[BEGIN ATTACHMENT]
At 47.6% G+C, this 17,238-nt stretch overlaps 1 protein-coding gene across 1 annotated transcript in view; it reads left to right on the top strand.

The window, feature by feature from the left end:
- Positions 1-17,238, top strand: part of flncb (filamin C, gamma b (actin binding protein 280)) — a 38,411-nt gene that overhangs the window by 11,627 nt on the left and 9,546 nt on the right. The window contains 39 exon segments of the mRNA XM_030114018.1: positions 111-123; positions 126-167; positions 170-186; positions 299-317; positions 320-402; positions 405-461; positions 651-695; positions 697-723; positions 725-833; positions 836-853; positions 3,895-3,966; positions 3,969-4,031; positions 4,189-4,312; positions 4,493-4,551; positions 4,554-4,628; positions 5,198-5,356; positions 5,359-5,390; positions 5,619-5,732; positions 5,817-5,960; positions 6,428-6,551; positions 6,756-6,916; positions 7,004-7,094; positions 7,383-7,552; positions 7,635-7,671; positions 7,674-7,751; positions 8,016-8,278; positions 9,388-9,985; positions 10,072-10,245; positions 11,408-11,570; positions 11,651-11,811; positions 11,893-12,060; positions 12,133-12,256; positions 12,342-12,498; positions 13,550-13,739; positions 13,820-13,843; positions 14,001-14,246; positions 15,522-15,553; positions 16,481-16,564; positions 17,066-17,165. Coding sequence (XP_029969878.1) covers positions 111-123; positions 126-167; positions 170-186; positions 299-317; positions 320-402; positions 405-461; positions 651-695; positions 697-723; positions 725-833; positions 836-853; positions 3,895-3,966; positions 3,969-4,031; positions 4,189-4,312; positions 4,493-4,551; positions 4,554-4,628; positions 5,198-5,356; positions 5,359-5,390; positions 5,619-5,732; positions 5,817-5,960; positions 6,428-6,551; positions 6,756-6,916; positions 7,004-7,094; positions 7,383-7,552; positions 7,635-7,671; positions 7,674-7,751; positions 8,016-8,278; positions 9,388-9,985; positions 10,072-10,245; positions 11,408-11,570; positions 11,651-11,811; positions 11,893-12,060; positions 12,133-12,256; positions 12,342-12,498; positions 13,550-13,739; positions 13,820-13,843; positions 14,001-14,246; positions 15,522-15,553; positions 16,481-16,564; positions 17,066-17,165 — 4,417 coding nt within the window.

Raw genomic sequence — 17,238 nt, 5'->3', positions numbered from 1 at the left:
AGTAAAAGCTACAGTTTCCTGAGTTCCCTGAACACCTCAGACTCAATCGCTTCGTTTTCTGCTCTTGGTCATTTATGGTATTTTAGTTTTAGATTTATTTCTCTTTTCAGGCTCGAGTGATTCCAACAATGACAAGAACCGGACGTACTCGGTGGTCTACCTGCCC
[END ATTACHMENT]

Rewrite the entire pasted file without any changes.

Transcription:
At 47.6% G+C, this 17,238-nt stretch overlaps 1 protein-coding gene across 1 annotated transcript in view; it reads left to right on the top strand.

The window, feature by feature from the left end:
- Positions 1-17,238, top strand: part of flncb (filamin C, gamma b (actin binding protein 280)) — a 38,411-nt gene that overhangs the window by 11,627 nt on the left and 9,546 nt on the right. The window contains 39 exon segments of the mRNA XM_030114018.1: positions 111-123; positions 126-167; positions 170-186; positions 299-317; positions 320-402; positions 405-461; positions 651-695; positions 697-723; positions 725-833; positions 836-853; positions 3,895-3,966; positions 3,969-4,031; positions 4,189-4,312; positions 4,493-4,551; positions 4,554-4,628; positions 5,198-5,356; positions 5,359-5,390; positions 5,619-5,732; positions 5,817-5,960; positions 6,428-6,551; positions 6,756-6,916; positions 7,004-7,094; positions 7,383-7,552; positions 7,635-7,671; positions 7,674-7,751; positions 8,016-8,278; positions 9,388-9,985; positions 10,072-10,245; positions 11,408-11,570; positions 11,651-11,811; positions 11,893-12,060; positions 12,133-12,256; positions 12,342-12,498; positions 13,550-13,739; positions 13,820-13,843; positions 14,001-14,246; positions 15,522-15,553; positions 16,481-16,564; positions 17,066-17,165. Coding sequence (XP_029969878.1) covers positions 111-123; positions 126-167; positions 170-186; positions 299-317; positions 320-402; positions 405-461; positions 651-695; positions 697-723; positions 725-833; positions 836-853; positions 3,895-3,966; positions 3,969-4,031; positions 4,189-4,312; positions 4,493-4,551; positions 4,554-4,628; positions 5,198-5,356; positions 5,359-5,390; positions 5,619-5,732; positions 5,817-5,960; positions 6,428-6,551; positions 6,756-6,916; positions 7,004-7,094; positions 7,383-7,552; positions 7,635-7,671; positions 7,674-7,751; positions 8,016-8,278; positions 9,388-9,985; positions 10,072-10,245; positions 11,408-11,570; positions 11,651-11,811; positions 11,893-12,060; positions 12,133-12,256; positions 12,342-12,498; positions 13,550-13,739; positions 13,820-13,843; positions 14,001-14,246; positions 15,522-15,553; positions 16,481-16,564; positions 17,066-17,165 — 4,417 coding nt within the window.

Raw genomic sequence — 17,238 nt, 5'->3', positions numbered from 1 at the left:
AGTAAAAGCTACAGTTTCCTGAGTTCCCTGAACACCTCAGACTCAATCGCTTCGTTTTCTGCTCTTGGTCATTTATGGTATTTTAGTTTTAGATTTATTTCTCTTTTCAGGCTCGAGTGATTCCAACAATGACAAGAACCGGACGTACTCGGTGGTCTACCTGCCC